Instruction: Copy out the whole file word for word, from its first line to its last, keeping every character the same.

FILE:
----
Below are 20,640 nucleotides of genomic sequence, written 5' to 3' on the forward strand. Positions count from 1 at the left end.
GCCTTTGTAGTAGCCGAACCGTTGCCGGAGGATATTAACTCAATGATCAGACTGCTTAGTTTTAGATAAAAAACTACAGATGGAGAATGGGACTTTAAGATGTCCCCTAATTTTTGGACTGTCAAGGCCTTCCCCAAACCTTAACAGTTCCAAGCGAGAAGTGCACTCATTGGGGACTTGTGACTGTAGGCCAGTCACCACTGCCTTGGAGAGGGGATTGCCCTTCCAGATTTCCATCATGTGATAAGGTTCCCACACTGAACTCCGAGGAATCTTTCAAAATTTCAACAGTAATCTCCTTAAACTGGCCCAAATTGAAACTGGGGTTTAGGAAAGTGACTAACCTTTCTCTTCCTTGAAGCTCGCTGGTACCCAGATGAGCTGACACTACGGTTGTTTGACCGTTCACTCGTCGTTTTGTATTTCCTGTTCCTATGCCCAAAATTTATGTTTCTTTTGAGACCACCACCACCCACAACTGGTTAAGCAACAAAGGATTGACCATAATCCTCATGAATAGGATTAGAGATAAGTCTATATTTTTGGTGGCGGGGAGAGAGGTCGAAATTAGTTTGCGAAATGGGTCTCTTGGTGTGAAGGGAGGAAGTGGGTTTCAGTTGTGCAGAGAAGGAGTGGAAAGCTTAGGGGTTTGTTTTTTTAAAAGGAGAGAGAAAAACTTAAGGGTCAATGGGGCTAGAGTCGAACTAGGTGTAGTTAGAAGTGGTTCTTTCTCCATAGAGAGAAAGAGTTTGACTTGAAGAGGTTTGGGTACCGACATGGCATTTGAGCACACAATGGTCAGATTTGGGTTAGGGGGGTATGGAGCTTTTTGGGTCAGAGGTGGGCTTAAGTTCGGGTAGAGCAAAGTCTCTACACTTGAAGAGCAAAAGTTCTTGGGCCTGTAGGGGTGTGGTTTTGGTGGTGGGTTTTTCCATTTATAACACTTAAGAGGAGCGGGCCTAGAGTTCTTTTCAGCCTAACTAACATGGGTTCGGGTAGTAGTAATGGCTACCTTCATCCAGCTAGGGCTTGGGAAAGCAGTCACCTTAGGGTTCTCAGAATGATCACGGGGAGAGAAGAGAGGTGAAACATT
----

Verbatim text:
Below are 20,640 nucleotides of genomic sequence, written 5' to 3' on the forward strand. Positions count from 1 at the left end.
GCCTTTGTAGTAGCCGAACCGTTGCCGGAGGATATTAACTCAATGATCAGACTGCTTAGTTTTAGATAAAAAACTACAGATGGAGAATGGGACTTTAAGATGTCCCCTAATTTTTGGACTGTCAAGGCCTTCCCCAAACCTTAACAGTTCCAAGCGAGAAGTGCACTCATTGGGGACTTGTGACTGTAGGCCAGTCACCACTGCCTTGGAGAGGGGATTGCCCTTCCAGATTTCCATCATGTGATAAGGTTCCCACACTGAACTCCGAGGAATCTTTCAAAATTTCAACAGTAATCTCCTTAAACTGGCCCAAATTGAAACTGGGGTTTAGGAAAGTGACTAACCTTTCTCTTCCTTGAAGCTCGCTGGTACCCAGATGAGCTGACACTACGGTTGTTTGACCGTTCACTCGTCGTTTTGTATTTCCTGTTCCTATGCCCAAAATTTATGTTTCTTTTGAGACCACCACCACCCACAACTGGTTAAGCAACAAAGGATTGACCATAATCCTCATGAATAGGATTAGAGATAAGTCTATATTTTTGGTGGCGGGGAGAGAGGTCGAAATTAGTTTGCGAAATGGGTCTCTTGGTGTGAAGGGAGGAAGTGGGTTTCAGTTGTGCAGAGAAGGAGTGGAAAGCTTAGGGGTTTGTTTTTTTAAAAGGAGAGAGAAAAACTTAAGGGTCAATGGGGCTAGAGTCGAACTAGGTGTAGTTAGAAGTGGTTCTTTCTCCATAGAGAGAAAGAGTTTGACTTGAAGAGGTTTGGGTACCGACATGGCATTTGAGCACACAATGGTCAGATTTGGGTTAGGGGGGTATGGAGCTTTTTGGGTCAGAGGTGGGCTTAAGTTCGGGTAGAGCAAAGTCTCTACACTTGAAGAGCAAAAGTTCTTGGGCCTGTAGGGGTGTGGTTTTGGTGGTGGGTTTTTCCATTTATAACACTTAAGAGGAGCGGGCCTAGAGTTCTTTTCAGCCTAACTAACATGGGTTCGGGTAGTAGTAATGGCTACCTTCATCCAGCTAGGGCTTGGGAAAGCAGTCACCTTAGGGTTCTCAGAATGATCACGGGGAGAGAAGAGAGGTGAAACATT